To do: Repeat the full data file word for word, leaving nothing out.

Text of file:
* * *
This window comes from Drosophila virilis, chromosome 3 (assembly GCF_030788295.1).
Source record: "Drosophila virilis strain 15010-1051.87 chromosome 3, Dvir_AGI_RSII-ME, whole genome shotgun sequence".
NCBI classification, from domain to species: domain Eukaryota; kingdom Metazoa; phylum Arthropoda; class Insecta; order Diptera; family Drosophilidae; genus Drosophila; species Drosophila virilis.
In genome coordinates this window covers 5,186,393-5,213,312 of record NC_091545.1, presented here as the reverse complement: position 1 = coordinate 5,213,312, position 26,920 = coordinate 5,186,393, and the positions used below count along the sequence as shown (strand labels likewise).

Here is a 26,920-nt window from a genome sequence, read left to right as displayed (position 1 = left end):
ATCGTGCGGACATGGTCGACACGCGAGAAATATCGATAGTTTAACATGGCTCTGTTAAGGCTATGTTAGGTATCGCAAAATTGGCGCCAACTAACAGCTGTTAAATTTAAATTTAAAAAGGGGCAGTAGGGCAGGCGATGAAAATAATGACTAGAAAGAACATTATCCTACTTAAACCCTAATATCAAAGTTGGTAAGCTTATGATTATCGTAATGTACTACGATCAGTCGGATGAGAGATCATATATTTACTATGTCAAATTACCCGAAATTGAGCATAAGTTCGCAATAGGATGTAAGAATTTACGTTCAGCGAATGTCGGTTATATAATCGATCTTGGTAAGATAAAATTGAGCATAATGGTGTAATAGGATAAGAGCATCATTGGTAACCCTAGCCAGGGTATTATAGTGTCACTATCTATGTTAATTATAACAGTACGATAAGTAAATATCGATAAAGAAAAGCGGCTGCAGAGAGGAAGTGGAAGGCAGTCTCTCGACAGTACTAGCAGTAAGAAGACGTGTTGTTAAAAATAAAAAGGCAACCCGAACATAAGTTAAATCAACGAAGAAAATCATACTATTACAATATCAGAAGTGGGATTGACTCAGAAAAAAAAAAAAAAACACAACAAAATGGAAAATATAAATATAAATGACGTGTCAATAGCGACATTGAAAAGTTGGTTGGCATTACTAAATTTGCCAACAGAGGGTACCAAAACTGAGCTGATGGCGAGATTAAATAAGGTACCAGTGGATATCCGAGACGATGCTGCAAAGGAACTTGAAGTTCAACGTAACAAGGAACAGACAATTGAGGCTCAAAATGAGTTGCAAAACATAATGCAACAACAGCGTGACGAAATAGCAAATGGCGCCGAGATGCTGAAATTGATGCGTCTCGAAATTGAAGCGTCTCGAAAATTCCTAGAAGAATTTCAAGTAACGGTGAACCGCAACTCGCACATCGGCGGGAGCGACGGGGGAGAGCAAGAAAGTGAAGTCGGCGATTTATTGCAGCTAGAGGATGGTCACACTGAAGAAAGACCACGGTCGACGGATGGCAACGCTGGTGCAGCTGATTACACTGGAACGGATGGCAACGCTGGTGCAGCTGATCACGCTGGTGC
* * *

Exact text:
This window comes from Drosophila virilis, chromosome 3 (assembly GCF_030788295.1).
Source record: "Drosophila virilis strain 15010-1051.87 chromosome 3, Dvir_AGI_RSII-ME, whole genome shotgun sequence".
NCBI classification, from domain to species: domain Eukaryota; kingdom Metazoa; phylum Arthropoda; class Insecta; order Diptera; family Drosophilidae; genus Drosophila; species Drosophila virilis.
In genome coordinates this window covers 5,186,393-5,213,312 of record NC_091545.1, presented here as the reverse complement: position 1 = coordinate 5,213,312, position 26,920 = coordinate 5,186,393, and the positions used below count along the sequence as shown (strand labels likewise).

Here is a 26,920-nt window from a genome sequence, read left to right as displayed (position 1 = left end):
ATCGTGCGGACATGGTCGACACGCGAGAAATATCGATAGTTTAACATGGCTCTGTTAAGGCTATGTTAGGTATCGCAAAATTGGCGCCAACTAACAGCTGTTAAATTTAAATTTAAAAAGGGGCAGTAGGGCAGGCGATGAAAATAATGACTAGAAAGAACATTATCCTACTTAAACCCTAATATCAAAGTTGGTAAGCTTATGATTATCGTAATGTACTACGATCAGTCGGATGAGAGATCATATATTTACTATGTCAAATTACCCGAAATTGAGCATAAGTTCGCAATAGGATGTAAGAATTTACGTTCAGCGAATGTCGGTTATATAATCGATCTTGGTAAGATAAAATTGAGCATAATGGTGTAATAGGATAAGAGCATCATTGGTAACCCTAGCCAGGGTATTATAGTGTCACTATCTATGTTAATTATAACAGTACGATAAGTAAATATCGATAAAGAAAAGCGGCTGCAGAGAGGAAGTGGAAGGCAGTCTCTCGACAGTACTAGCAGTAAGAAGACGTGTTGTTAAAAATAAAAAGGCAACCCGAACATAAGTTAAATCAACGAAGAAAATCATACTATTACAATATCAGAAGTGGGATTGACTCAGAAAAAAAAAAAAAAACACAACAAAATGGAAAATATAAATATAAATGACGTGTCAATAGCGACATTGAAAAGTTGGTTGGCATTACTAAATTTGCCAACAGAGGGTACCAAAACTGAGCTGATGGCGAGATTAAATAAGGTACCAGTGGATATCCGAGACGATGCTGCAAAGGAACTTGAAGTTCAACGTAACAAGGAACAGACAATTGAGGCTCAAAATGAGTTGCAAAACATAATGCAACAACAGCGTGACGAAATAGCAAATGGCGCCGAGATGCTGAAATTGATGCGTCTCGAAATTGAAGCGTCTCGAAAATTCCTAGAAGAATTTCAAGTAACGGTGAACCGCAACTCGCACATCGGCGGGAGCGACGGGGGAGAGCAAGAAAGTGAAGTCGGCGATTTATTGCAGCTAGAGGATGGTCACACTGAAGAAAGACCACGGTCGACGGATGGCAACGCTGGTGCAGCTGATTACACTGGAACGGATGGCAACGCTGGTGCAGCTGATCACGCTGGTGC